The second monograph by New York– and Paris-based photographer Matthew Brookes, Into the Wild is a vibrant celebration of surf life. For this project, Brookes followed a group of young surfers from Venice Beach on their adventures up and down the coast. The result is a story of van culture along the California coast—a story of youth choosing to follow their dreams, living out of vans, existing for surf and travel and freedom, and always chasing the best waves. The documentary-style photographs are typical of Brookes’ work, with ethereal shots punctuating more naturalistic photos. The book includes interviews with the surfers done by Zack Raffin from the major surf magazine Stab Magazine. Raffin is a young surfer himself and grew up surrounded by van culture, positioning him as an insider voice as much as a journalist. Matthew Brookes is a photographer known for his editorial projects and his natural and simplistic style. Born in England and raised in South Africa, Brookes’ photographs have been featured in major magazines such as GQ Style, Vogue and L'Uomo Vogue. In addition to his work with models and celebrities, Brookes is fascinated by the dynamism of the human form in motion and enjoys photographing athletes and dancers. In 2015 Brookes published his first monograph with Damiani, Les Danseurs, a portrait of the ballet dancers of the Paris Opera.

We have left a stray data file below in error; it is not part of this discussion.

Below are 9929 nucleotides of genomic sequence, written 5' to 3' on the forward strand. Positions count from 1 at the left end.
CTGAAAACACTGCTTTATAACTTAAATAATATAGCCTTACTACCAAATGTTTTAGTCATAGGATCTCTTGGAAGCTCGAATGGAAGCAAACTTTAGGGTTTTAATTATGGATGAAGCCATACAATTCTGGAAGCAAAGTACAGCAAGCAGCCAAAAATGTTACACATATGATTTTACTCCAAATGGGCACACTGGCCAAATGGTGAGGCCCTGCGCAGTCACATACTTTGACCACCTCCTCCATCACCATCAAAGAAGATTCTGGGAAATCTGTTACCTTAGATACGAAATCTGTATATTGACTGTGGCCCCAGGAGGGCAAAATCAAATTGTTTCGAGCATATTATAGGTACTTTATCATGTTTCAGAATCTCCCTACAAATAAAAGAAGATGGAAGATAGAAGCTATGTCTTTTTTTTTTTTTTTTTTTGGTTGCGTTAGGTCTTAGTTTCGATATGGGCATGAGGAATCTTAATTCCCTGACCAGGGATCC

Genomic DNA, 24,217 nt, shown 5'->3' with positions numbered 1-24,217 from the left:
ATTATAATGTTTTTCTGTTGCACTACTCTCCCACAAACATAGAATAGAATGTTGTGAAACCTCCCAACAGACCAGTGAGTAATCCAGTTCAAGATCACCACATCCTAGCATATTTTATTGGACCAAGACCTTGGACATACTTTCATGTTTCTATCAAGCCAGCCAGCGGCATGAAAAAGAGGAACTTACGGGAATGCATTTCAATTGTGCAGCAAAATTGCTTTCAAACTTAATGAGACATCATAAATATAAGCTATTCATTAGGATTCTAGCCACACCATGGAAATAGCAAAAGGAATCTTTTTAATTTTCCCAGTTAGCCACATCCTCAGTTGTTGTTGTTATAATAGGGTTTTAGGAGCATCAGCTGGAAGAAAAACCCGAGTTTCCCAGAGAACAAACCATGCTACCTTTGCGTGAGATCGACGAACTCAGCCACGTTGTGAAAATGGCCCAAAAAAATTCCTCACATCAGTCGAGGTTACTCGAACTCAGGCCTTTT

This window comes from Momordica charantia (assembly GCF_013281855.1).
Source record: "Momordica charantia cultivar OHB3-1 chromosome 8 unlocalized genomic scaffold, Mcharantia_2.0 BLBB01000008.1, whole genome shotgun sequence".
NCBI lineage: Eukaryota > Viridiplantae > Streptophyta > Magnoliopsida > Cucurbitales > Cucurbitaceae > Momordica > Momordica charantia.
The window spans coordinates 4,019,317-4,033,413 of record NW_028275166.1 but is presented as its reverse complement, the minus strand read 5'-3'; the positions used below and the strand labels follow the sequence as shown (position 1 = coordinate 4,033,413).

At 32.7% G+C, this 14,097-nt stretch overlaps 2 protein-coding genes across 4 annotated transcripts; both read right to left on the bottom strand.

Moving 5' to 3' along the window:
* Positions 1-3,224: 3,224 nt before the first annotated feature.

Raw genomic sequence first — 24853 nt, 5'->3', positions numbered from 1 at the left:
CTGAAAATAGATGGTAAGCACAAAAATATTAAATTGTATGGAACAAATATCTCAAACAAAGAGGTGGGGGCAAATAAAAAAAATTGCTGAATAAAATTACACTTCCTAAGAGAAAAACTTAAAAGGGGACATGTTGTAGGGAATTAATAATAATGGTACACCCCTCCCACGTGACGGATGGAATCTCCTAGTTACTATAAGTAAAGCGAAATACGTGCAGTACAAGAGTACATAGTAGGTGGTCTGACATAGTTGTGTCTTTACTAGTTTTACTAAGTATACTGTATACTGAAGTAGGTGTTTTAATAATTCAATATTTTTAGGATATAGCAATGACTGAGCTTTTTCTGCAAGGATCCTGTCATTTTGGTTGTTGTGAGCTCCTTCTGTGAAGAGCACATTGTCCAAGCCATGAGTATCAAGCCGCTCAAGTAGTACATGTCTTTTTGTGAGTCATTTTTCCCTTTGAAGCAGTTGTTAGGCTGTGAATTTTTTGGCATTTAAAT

Published by Damiani. Introduction by Marie-Agnès Gillot.
This collector’s edition of Matthew Brookes’ acclaimed Les Danseurs is limited to 25 copies and includes the book as well as a signed and numbered black-and-white print. Brookes’ style of photography emphasizes the natural raw emotion of his subjects. In his first book, Brookes turns his lens toward the professional male ballet dancers of Paris. For one year in the life of these dancers, he took them out of their regular environment of rehearsals and performances and photographed them in a neutral space, where they were allowed to explore the physicality of dance in its essential form. Brookes’ stunning series of portraits depicts the pure physicality of the male dancer.
Published by Damiani. Introduction by Marie-Agnès Gillot
For his first book, photographer Matthew Brookes has turned his lens upon the professional male ballet dancers of Paris. Over the course of a year, he took these dancers out of their regular environment of rehearsals and performances and photographed them in a raw space in which they were allowed to explore the physicality of dance in its purest form. This series of portraits depicts the dancers' responses upon being asked to interpret birds falling from the sky. The introduction is by Parisian prima ballerina Marie-Agnès Gillot, who has worked with these dancers over the years and watched them grow and develop. Brookes was born in England, grew up in South Africa, and is presently based between Paris and New York.